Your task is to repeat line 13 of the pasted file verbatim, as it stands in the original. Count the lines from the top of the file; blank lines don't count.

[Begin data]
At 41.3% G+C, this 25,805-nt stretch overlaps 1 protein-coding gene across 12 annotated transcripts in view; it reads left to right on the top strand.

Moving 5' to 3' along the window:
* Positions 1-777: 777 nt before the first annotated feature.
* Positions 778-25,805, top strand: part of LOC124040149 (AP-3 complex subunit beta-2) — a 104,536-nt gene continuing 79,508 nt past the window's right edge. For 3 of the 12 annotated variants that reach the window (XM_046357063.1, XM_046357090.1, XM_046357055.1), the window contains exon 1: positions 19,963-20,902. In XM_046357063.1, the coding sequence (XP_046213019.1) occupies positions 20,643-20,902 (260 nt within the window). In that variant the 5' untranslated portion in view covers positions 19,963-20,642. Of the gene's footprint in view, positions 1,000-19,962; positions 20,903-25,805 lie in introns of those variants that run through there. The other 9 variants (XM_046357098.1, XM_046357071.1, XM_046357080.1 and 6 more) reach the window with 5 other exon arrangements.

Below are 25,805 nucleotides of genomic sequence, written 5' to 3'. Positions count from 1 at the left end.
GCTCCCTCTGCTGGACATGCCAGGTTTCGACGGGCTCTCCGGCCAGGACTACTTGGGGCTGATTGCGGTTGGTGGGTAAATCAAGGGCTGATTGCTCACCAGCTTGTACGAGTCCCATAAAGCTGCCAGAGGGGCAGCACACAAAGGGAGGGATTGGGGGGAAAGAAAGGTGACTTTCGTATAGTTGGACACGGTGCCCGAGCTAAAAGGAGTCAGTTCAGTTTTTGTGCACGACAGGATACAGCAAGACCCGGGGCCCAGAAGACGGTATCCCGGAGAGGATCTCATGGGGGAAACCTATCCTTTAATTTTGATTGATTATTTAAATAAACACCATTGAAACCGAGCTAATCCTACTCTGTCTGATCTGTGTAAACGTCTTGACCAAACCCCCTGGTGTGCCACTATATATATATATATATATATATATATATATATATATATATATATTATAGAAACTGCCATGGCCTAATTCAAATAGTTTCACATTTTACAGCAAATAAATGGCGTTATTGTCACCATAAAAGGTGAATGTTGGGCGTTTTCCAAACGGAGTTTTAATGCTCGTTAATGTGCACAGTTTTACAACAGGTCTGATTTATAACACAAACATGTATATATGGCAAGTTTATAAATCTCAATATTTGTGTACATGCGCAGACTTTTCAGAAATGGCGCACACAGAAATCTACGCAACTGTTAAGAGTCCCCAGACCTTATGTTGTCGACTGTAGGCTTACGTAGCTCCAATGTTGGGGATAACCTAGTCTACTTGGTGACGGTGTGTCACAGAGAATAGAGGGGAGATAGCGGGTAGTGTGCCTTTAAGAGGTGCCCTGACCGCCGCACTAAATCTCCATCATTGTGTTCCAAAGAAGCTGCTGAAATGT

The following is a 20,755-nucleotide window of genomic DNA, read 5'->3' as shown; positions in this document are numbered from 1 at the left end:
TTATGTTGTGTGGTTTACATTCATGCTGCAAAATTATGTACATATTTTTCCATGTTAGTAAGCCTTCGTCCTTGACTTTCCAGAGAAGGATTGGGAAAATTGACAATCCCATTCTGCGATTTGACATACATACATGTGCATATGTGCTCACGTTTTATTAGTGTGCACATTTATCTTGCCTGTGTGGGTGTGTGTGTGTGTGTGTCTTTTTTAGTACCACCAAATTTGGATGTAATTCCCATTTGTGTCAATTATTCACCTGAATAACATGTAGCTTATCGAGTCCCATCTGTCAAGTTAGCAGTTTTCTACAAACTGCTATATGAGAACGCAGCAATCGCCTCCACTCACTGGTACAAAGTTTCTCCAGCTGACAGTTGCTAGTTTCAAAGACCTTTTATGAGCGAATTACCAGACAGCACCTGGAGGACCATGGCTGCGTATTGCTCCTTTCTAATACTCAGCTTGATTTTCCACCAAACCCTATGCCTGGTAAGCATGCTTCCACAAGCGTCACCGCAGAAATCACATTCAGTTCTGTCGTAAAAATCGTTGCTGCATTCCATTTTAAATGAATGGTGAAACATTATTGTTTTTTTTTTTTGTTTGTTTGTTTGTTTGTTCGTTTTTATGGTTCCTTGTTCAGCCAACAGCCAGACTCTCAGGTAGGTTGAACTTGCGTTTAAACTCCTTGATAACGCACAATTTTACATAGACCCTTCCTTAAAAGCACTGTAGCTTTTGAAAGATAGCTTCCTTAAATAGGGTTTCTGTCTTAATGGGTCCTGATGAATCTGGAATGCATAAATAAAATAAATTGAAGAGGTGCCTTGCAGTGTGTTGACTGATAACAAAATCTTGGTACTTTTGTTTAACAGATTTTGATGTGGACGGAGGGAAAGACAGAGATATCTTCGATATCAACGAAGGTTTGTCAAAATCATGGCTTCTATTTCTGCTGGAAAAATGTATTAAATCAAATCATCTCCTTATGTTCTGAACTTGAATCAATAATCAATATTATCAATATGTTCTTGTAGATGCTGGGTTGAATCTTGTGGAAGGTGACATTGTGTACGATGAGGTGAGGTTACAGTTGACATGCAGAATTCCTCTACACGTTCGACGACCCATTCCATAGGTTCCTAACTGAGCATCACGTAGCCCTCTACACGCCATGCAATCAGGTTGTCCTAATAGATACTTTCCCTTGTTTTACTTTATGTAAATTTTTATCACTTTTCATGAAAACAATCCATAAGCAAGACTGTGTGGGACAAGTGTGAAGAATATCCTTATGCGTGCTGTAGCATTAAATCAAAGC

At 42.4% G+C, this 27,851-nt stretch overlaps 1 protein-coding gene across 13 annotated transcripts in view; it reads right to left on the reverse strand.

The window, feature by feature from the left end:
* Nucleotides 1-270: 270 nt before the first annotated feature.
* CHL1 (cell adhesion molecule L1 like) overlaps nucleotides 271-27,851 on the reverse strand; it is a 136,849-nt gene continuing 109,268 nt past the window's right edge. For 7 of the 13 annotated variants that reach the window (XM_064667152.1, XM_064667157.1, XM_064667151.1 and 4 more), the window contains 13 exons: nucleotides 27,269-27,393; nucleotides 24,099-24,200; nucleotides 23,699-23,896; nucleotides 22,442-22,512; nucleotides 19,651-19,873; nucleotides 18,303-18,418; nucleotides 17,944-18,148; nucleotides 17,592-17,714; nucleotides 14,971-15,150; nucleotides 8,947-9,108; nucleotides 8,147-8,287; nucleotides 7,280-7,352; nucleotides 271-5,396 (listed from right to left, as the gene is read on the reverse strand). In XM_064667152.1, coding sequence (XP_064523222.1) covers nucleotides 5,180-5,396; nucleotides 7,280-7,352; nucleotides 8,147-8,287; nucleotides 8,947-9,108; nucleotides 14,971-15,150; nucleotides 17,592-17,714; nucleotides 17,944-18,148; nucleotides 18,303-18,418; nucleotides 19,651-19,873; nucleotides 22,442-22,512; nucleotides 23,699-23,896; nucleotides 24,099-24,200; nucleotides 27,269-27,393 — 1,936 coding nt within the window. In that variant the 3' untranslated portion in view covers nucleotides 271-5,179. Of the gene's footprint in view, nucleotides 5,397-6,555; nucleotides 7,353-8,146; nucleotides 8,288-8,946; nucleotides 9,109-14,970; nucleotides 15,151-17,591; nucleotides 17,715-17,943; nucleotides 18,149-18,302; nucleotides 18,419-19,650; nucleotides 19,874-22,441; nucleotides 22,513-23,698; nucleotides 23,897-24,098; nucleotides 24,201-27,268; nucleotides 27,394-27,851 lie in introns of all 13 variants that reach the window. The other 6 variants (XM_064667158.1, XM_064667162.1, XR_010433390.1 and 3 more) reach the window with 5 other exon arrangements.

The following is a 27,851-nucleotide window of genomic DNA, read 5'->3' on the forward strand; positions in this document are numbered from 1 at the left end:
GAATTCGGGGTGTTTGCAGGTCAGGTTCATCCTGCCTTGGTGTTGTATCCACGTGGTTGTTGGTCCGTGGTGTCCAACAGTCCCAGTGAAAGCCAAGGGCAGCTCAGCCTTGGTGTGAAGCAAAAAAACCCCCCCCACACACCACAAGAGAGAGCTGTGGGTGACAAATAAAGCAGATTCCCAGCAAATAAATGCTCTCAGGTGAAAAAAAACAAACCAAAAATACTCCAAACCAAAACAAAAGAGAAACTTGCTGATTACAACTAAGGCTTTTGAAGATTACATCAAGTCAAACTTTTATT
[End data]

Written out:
The following is a 27,851-nucleotide window of genomic DNA, read 5'->3' on the forward strand; positions in this document are numbered from 1 at the left end: